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Hong Kong Explains Its Free Trade Agreement Agenda

by Mary Swire,, Hong Kong

05 November 2015

Hong Kong's Secretary for Commerce and Economic Development, Gregory So, discussed the territory's free trade agreement strategy on November 4.

Answering a question before the Legislative Council, So stressed that the Government's primary goal is to enter into FTAs with its major services trading partners, as the services industry constitutes 93 percent of the city's gross domestic product.

Hong Kong's first trade treaty was signed with Mainland China, its largest services trading partner. Through the Mainland and Hong Kong Closer Economic Partnership Arrangement (CEPA), signed in 2003 and has been supplemented ten times, Hong Kong service suppliers can now access most services sectors in the Mainland.

So noted that Hong Kong is actively participating in the Trade in Services Agreement (TISA) negotiations between 23 participating economies, which commenced in 2013. Of these participants, eight are among the city's ten largest markets for services. Hong Kong's exports of financial services and business services to them account for 80 percent and 70 percent of total exports, respectively.

He also pointed to the commencement of FTA negotiations with the Association of South East Asian Nations (ASEAN) in July 2014. Collectively, the ten ASEAN member states are Hong Kong's fourth-largest trading partner for services. The Government's target is to conclude these negotiations next year.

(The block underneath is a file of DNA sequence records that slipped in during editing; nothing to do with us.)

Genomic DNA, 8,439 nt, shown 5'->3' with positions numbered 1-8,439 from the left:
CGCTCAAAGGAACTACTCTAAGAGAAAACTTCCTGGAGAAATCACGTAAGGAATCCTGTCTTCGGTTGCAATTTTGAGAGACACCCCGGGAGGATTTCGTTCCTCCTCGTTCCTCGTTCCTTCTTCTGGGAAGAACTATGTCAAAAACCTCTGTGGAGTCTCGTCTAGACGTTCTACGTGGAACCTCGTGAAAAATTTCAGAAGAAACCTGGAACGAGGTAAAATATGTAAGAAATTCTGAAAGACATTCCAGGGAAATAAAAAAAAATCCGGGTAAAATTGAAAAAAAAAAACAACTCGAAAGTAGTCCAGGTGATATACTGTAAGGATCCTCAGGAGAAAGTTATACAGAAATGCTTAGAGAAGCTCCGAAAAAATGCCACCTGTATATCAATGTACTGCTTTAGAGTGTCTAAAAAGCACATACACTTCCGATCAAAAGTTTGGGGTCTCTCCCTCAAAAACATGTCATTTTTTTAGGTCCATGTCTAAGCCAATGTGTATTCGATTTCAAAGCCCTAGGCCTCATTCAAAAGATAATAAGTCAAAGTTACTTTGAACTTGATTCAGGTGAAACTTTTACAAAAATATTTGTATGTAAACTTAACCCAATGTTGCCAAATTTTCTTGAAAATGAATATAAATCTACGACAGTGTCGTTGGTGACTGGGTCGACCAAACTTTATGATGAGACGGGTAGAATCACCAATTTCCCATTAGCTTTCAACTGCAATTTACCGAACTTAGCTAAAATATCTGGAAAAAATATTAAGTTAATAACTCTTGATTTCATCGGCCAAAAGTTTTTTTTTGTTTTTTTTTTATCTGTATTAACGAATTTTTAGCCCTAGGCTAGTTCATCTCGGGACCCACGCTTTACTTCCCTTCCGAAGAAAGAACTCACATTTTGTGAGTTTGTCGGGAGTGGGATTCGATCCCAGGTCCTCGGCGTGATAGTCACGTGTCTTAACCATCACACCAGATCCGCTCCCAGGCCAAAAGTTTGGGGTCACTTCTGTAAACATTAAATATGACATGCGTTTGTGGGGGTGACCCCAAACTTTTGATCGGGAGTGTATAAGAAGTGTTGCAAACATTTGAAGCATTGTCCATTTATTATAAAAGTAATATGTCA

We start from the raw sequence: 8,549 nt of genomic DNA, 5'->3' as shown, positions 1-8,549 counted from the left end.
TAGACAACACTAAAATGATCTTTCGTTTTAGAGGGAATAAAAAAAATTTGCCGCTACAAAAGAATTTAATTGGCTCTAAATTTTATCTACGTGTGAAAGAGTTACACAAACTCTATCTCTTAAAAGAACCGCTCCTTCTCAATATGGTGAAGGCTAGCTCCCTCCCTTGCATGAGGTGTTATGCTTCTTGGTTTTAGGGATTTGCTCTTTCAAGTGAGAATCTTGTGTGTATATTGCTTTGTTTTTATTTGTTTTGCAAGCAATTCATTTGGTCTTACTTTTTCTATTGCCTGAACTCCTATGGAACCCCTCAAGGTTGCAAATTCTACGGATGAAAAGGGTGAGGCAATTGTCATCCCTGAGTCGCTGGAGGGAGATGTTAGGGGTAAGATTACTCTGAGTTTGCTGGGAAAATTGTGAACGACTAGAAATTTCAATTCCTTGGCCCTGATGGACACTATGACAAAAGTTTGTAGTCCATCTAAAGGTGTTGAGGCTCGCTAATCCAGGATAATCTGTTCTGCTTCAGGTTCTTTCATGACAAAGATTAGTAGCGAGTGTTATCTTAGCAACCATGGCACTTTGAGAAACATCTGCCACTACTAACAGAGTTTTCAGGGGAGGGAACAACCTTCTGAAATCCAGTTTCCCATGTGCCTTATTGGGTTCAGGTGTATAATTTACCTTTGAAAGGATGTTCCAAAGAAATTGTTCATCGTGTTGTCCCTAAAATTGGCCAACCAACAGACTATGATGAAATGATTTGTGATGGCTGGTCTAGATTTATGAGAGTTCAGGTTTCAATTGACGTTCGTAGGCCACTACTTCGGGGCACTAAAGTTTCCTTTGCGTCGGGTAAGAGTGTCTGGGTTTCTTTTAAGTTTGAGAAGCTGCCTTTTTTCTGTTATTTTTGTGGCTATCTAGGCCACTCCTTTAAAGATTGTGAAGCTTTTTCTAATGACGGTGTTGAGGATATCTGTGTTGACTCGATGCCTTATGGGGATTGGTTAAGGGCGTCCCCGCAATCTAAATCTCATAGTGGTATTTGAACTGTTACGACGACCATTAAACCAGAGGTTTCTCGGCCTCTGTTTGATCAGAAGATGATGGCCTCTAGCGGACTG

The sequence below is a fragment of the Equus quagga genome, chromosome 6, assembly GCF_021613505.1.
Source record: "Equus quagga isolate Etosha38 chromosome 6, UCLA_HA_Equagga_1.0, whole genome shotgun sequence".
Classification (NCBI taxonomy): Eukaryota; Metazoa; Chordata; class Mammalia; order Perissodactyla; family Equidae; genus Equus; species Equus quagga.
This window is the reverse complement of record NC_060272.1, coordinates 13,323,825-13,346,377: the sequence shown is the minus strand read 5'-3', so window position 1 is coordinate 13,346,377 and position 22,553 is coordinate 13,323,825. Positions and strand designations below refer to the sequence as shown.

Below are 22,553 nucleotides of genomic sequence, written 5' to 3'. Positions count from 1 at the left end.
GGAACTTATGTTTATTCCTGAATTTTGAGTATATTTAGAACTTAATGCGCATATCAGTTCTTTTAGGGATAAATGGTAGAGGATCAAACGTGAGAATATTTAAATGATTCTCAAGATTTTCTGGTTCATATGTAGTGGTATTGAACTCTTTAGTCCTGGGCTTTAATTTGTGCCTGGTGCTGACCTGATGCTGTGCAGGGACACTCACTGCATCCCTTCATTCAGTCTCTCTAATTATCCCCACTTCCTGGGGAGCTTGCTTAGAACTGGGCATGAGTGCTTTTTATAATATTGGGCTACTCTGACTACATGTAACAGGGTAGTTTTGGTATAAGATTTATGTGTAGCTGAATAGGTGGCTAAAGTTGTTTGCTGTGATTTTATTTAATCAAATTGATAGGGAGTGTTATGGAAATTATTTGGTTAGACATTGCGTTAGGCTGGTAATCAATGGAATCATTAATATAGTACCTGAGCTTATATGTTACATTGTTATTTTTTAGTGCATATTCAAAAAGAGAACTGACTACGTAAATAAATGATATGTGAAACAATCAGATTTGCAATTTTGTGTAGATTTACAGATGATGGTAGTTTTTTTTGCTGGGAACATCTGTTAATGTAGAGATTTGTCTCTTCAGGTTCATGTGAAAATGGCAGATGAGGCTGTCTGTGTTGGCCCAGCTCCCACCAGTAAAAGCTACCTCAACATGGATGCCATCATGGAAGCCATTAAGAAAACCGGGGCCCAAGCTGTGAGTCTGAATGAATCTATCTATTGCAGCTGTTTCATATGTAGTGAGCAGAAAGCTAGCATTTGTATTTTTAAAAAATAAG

So confirmed that the three trade deals will benefit 95 percent of Hong Kong's trade flows in services.

After the conclusion of the FTA negotiations with ASEAN, the Government will seek to join the Regional Comprehensive Economic Partnership (RCEP), currently being negotiated between ASEAN and its six FTA partners – the Mainland, Japan, South Korea, Australia, New Zealand, and India.

So also confirmed that the Government has been closely monitoring the development of regional FTAs, including the Trans-Pacific Partnership (TPP), the RCEP, and proposes for a pan-Asia Pacific Free Trade Area.

Replying to a question with regard to the TPP, he disclosed that the Government is "watching closely its development. … [However,] a concrete assessment of the impact of TPP on Hong Kong could only be possible after more information is made available."

TAGS: tax | business | free trade agreement (FTA) | trade treaty | China | agreements | Hong Kong | trade | Association of East Asian Nations (ASEAN) | services | Asia-Pacific

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